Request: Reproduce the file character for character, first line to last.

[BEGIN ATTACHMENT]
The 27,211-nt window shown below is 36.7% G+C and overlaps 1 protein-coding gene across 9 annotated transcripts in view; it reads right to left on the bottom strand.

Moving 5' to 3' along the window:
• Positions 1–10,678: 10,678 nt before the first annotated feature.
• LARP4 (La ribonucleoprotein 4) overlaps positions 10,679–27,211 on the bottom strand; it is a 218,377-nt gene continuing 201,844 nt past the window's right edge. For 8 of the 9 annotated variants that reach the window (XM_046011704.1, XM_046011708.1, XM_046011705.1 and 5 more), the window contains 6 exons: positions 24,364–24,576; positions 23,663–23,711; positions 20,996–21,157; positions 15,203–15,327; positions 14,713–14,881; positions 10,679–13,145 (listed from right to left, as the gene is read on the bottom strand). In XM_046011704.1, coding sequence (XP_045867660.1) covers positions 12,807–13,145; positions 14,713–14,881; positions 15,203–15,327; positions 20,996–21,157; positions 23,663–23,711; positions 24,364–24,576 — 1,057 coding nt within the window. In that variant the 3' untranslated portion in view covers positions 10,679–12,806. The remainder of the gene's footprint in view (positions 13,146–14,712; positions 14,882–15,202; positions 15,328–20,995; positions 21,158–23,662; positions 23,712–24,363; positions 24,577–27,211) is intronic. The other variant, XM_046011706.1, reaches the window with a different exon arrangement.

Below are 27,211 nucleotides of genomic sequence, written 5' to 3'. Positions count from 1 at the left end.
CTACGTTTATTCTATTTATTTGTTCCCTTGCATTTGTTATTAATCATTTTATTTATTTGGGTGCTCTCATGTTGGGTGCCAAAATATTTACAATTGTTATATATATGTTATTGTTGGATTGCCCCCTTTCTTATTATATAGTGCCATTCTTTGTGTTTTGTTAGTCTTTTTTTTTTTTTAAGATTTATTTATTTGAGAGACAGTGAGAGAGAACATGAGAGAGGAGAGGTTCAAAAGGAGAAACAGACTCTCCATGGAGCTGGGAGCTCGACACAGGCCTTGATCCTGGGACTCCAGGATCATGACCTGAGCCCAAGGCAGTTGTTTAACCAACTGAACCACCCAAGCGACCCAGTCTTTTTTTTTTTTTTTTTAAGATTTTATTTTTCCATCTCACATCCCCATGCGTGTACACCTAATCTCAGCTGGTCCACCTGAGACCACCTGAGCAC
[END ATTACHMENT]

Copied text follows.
The 27,211-nt window shown below is 36.7% G+C and overlaps 1 protein-coding gene across 9 annotated transcripts in view; it reads right to left on the bottom strand.

Moving 5' to 3' along the window:
• Positions 1–10,678: 10,678 nt before the first annotated feature.
• LARP4 (La ribonucleoprotein 4) overlaps positions 10,679–27,211 on the bottom strand; it is a 218,377-nt gene continuing 201,844 nt past the window's right edge. For 8 of the 9 annotated variants that reach the window (XM_046011704.1, XM_046011708.1, XM_046011705.1 and 5 more), the window contains 6 exons: positions 24,364–24,576; positions 23,663–23,711; positions 20,996–21,157; positions 15,203–15,327; positions 14,713–14,881; positions 10,679–13,145 (listed from right to left, as the gene is read on the bottom strand). In XM_046011704.1, coding sequence (XP_045867660.1) covers positions 12,807–13,145; positions 14,713–14,881; positions 15,203–15,327; positions 20,996–21,157; positions 23,663–23,711; positions 24,364–24,576 — 1,057 coding nt within the window. In that variant the 3' untranslated portion in view covers positions 10,679–12,806. The remainder of the gene's footprint in view (positions 13,146–14,712; positions 14,882–15,202; positions 15,328–20,995; positions 21,158–23,662; positions 23,712–24,363; positions 24,577–27,211) is intronic. The other variant, XM_046011706.1, reaches the window with a different exon arrangement.

Below are 27,211 nucleotides of genomic sequence, written 5' to 3'. Positions count from 1 at the left end.
CTACGTTTATTCTATTTATTTGTTCCCTTGCATTTGTTATTAATCATTTTATTTATTTGGGTGCTCTCATGTTGGGTGCCAAAATATTTACAATTGTTATATATATGTTATTGTTGGATTGCCCCCTTTCTTATTATATAGTGCCATTCTTTGTGTTTTGTTAGTCTTTTTTTTTTTTTAAGATTTATTTATTTGAGAGACAGTGAGAGAGAACATGAGAGAGGAGAGGTTCAAAAGGAGAAACAGACTCTCCATGGAGCTGGGAGCTCGACACAGGCCTTGATCCTGGGACTCCAGGATCATGACCTGAGCCCAAGGCAGTTGTTTAACCAACTGAACCACCCAAGCGACCCAGTCTTTTTTTTTTTTTTTTTAAGATTTTATTTTTCCATCTCACATCCCCATGCGTGTACACCTAATCTCAGCTGGTCCACCTGAGACCACCTGAGCAC